Why does the idea of writing sounds more charming then the act of sitting and doing it? It is a dream because it is literally experienced only in my dreams rather than reality. And it’s much easier there. I say the writer life is so romantic and what I want, yet it is all self-image. It’s a dream because nothing of my reality signifies that I am willing to commit to it. That I actually will accomplish at the level I dream I will. True, but the fact that people are growing up eating vegetables, sitting on benches, walking their dogs, doesn’t mean some of us can’t go to the moon. Collectively we are dreamers.
Waiting for inspiration
I procrastinate because I am awaiting that angelical divine insight to feed me a line or a story. It never comes. And when I try to write without that it comes out more plain and inspiration less than I imagine. I am trying to label and understand what is in me before it can be released. I have an idea of how and what should come out and the translator from feeling to words never does its job properly. All my work comes out with a sense of frustration rather than success. So I stagnate, until I erupt with the desire to write anything.
Quick starts but no follow through
Every new project begins as me putting the petal to the metal; my work is full of kick starts, surges of belief and energy, ready to finally aim and fire. But what is it but an empty beginning. The ability to maintain passion is the challenge. Starting it is the easy part.
Blurring the lines
How can I blur the lines of what a writer should be, and what I am? It makes me very self-conscious that I write so outside of the box. But I am just chasing the label less, following a scent that takes me at times beyond the city walls, beyond the predictable. Writing lately is a test of faith because I usually don’t know what it is exactly that I am writing. I am getting more and more in-love with going further and further away from knowing. How deep is the rabbit hole of unknowns? Writing takes you to the unknown because we have no idea what the destination really is. Knowing what you are going to write is like putting a blockade in my way saying that it HAS to happen this way. Being free is frantic because you have no direction. I am on my way and I don’t know where that is.
Passionate now, forgotten after
I feel like my goal is to experience dramatic bursts of self-expression. This entertains me now, yet afterword, it immediately is unimportant and done, and I am already focused on the next one coming through me. I have to accept I do that for the moment – there is no mourning of unpublished work, discoveries not shared, and there is no future moment of fulfillment or reward or material thank you. Life’s become a firework, bright one moment, gone the next. Embrace that.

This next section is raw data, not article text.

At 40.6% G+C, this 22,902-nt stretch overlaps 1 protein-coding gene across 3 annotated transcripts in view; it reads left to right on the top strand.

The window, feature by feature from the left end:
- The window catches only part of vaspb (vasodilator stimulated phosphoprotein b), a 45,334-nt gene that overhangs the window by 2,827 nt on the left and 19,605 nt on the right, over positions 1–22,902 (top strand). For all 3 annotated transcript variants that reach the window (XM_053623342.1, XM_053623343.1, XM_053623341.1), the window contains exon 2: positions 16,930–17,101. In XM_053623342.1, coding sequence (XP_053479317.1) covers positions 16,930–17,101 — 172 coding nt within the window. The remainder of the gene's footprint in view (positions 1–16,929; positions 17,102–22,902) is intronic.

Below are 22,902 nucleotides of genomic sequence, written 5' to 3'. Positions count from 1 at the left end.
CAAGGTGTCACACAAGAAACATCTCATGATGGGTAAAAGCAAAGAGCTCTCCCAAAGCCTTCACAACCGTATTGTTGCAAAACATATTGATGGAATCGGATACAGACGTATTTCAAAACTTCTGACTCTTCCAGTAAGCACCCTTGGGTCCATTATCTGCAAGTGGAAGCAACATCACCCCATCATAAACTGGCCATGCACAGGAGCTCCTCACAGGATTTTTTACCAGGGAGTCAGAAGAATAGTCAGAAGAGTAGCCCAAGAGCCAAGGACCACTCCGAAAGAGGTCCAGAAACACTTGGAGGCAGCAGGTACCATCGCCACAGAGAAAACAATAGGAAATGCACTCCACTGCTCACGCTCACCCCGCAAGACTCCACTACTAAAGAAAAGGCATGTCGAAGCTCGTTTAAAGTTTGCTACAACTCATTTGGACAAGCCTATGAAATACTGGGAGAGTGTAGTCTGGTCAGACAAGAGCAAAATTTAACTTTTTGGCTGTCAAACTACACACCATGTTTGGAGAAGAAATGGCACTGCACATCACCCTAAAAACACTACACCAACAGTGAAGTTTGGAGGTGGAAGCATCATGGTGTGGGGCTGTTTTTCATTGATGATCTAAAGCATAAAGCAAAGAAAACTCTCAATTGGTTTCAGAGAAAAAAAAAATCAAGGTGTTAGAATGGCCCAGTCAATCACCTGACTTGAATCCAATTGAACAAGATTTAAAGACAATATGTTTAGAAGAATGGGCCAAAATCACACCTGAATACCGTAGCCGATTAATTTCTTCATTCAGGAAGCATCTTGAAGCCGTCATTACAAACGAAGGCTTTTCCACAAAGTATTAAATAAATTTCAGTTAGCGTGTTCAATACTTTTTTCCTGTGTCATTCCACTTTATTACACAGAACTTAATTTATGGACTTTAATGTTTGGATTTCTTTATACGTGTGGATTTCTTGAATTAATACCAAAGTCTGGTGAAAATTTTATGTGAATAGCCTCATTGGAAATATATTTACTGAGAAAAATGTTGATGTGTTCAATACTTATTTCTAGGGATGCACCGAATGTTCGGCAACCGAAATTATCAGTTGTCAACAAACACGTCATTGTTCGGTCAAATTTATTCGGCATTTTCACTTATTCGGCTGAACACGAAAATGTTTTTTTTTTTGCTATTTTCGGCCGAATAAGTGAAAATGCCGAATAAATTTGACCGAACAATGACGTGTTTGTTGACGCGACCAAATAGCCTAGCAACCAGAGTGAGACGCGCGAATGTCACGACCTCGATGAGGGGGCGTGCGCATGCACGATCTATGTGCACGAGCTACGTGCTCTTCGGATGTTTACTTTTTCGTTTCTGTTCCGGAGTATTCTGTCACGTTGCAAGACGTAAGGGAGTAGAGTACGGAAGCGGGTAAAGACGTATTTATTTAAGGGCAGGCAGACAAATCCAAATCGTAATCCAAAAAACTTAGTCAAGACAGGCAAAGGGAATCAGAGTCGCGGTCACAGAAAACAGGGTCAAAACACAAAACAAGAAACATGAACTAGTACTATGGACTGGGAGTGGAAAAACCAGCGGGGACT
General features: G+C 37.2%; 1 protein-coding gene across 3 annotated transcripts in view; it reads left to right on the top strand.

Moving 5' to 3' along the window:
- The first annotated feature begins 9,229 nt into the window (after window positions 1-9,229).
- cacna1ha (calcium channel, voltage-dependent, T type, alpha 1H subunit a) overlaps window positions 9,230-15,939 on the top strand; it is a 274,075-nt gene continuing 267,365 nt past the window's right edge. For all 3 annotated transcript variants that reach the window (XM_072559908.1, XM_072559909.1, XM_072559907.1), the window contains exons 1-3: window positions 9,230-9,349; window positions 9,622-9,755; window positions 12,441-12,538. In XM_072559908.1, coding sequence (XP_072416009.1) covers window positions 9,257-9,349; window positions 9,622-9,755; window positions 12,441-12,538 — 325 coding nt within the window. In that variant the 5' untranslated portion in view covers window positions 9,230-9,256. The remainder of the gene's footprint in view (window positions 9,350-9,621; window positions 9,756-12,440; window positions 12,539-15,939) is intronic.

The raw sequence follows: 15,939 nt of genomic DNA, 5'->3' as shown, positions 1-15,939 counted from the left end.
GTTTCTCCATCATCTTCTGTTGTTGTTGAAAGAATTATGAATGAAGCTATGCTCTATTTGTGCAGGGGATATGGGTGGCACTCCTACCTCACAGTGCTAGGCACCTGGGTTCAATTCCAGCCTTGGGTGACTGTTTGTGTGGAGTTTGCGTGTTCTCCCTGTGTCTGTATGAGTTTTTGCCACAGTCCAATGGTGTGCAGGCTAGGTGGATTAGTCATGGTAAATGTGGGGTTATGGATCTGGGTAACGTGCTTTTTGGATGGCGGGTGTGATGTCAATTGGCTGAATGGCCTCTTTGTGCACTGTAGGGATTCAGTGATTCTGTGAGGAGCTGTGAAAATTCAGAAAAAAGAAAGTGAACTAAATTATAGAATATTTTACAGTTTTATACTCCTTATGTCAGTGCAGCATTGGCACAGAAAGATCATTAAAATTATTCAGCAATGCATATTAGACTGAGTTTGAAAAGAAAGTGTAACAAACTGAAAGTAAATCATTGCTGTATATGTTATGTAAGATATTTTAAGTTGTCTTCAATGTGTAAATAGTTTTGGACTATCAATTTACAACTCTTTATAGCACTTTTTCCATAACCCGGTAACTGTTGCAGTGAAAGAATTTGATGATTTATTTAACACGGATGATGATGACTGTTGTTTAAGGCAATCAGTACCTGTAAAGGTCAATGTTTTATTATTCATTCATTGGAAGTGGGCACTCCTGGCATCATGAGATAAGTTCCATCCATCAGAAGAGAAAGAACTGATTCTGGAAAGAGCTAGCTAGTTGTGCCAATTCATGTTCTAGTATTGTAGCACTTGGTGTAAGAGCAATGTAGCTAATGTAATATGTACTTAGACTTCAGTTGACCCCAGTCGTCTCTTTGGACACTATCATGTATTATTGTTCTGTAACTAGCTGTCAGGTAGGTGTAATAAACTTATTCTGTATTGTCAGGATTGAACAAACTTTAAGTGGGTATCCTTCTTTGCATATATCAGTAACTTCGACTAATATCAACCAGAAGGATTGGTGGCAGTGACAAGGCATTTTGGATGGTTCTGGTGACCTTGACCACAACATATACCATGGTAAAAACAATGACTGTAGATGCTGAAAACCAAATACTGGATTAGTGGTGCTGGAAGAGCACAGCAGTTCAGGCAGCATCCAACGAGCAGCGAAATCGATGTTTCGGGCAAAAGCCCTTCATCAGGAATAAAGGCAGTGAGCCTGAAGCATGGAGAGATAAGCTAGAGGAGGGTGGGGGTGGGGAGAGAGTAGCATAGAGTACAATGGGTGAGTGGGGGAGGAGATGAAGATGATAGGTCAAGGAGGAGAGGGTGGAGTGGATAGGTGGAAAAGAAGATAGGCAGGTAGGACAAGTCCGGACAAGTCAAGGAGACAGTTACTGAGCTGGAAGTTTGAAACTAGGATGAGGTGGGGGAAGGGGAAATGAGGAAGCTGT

The Label less writer
To think I can’t be put in a box. What makes a writer is not if he is a novelist or a self-help writer. It’s if you take a bunch of words on paper and shows it to people. I don’t have to label this, or feel that I have to be categorized in order to write. This is why people don’t start, or quit their jobs, because there’s not always labels and answers to define where we are going. People don’t leave jobs a lot of times because they are scared of the unknown. Of what they don’t know they will discover.
Who am I?
I don’t ask who am I and it’s mostly because I am scared of the answer being blank. That’s it’s not who I have been for the past 28 years. That who I am, what I believe in, is incongruent to what I discover. I’m scared of the shock of that, and the now what feeling. Maybe “Who am I” is a daily discovering, rather than a guaranteed label. Maybe who I think I am is only a small limited piece of myself. Maybe the whole picture of me is more than I can imagine. It’s terrifying to start blank.
What is true?
So what is truth? Is it the ability to clearly and orderly be labeled? Or is the willingness to say what’s on your soul rather than what will be embraced, be predictable, or accepted. If I was crying while writing this, would it be a holy experience? I’d say so. I’ve been to the temples, mountains, gurus, and days of silence, and felt less sometimes then I feel while writing. That’s why it’s sacred for me. This was a place where I find truth, rather than admire the truths that others have found. Sacred sites give you the impression you can buy your way to spirituality, that you can inherit it. That it’s a destination on the list of places.
Why does addiction override my logic? Why is our body built to chase what makes us feel intense, even if it is harmful, hurtful, and even when we tell ourselves we want to stop? We are intensity addicts. We think we will be better people if we stop, yet somehow that alone isn’t enough to change us. Logically addiction is self-destruction, and we can’t logically outsmart our way through things. Maybe addiction is a fear of the unknown.